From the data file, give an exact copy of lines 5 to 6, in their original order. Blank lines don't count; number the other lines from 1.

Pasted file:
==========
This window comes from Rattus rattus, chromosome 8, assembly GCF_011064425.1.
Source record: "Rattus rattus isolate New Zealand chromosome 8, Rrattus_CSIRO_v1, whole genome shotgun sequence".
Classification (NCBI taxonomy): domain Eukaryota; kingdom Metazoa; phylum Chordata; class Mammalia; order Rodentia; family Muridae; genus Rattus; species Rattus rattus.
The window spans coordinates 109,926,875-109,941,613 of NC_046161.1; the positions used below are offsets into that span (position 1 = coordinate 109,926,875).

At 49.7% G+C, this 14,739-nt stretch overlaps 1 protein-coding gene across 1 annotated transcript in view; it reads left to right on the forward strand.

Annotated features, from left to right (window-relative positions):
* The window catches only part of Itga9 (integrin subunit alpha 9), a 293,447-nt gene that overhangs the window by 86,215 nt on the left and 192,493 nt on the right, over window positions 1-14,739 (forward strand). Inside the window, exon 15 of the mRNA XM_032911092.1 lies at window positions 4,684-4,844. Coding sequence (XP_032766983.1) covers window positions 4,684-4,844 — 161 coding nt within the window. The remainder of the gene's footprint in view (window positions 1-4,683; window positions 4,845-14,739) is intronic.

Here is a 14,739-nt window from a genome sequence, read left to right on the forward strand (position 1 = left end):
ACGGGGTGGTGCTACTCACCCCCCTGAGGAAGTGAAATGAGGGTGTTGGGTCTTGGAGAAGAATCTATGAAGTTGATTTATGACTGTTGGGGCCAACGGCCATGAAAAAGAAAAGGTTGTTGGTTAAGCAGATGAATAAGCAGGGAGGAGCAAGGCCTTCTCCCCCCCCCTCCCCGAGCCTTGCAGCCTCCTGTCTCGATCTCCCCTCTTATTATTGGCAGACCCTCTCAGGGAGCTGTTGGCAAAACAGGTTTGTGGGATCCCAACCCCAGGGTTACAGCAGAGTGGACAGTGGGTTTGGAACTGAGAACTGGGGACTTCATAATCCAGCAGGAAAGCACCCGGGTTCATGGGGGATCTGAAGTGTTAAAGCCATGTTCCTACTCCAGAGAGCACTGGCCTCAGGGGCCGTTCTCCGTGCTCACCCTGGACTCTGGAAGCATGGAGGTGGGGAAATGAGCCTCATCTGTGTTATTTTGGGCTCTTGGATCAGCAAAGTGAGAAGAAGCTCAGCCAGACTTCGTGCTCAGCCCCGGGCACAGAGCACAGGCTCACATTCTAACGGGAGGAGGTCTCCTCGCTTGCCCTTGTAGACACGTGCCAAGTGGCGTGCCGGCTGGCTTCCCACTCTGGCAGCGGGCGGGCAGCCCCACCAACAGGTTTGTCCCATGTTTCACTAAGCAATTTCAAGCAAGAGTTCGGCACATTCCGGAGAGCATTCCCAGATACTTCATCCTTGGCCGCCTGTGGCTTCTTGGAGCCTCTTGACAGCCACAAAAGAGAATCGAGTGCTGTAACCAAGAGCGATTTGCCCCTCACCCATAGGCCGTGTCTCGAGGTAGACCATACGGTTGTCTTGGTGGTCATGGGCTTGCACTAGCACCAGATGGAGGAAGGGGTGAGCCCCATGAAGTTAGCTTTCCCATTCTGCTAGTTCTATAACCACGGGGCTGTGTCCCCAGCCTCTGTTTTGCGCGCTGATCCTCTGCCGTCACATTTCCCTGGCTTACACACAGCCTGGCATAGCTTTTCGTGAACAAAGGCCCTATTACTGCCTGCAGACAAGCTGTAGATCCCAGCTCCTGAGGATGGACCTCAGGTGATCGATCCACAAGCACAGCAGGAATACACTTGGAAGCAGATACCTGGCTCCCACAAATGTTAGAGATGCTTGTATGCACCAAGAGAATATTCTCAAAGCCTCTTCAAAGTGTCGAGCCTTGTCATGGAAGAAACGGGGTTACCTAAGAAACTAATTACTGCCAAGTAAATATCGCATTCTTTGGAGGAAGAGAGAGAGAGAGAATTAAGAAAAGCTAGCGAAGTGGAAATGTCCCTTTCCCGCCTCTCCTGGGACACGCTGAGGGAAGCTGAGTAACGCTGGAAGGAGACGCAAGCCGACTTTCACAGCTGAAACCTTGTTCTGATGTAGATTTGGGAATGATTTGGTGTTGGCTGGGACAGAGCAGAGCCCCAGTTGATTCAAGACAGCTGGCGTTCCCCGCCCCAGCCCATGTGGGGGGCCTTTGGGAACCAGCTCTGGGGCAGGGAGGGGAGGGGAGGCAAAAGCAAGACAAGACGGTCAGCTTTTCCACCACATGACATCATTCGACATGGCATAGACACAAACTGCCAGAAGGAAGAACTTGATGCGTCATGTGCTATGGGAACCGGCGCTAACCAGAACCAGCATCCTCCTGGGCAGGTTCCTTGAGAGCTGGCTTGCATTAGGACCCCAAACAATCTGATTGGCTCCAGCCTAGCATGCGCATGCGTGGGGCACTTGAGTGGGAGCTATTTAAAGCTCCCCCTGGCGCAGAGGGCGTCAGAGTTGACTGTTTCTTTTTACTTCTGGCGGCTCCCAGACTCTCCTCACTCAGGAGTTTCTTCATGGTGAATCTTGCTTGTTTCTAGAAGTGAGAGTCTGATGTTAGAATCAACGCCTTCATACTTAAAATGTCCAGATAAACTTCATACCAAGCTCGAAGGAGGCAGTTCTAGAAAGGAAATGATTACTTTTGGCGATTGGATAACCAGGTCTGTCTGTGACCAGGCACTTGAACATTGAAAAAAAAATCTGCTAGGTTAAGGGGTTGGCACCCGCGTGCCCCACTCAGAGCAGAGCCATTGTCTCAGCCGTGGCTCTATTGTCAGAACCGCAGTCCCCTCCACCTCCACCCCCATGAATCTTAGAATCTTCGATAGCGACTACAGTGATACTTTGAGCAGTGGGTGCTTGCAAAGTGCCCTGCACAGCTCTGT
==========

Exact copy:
At 49.7% G+C, this 14,739-nt stretch overlaps 1 protein-coding gene across 1 annotated transcript in view; it reads left to right on the forward strand.

Annotated features, from left to right (window-relative positions):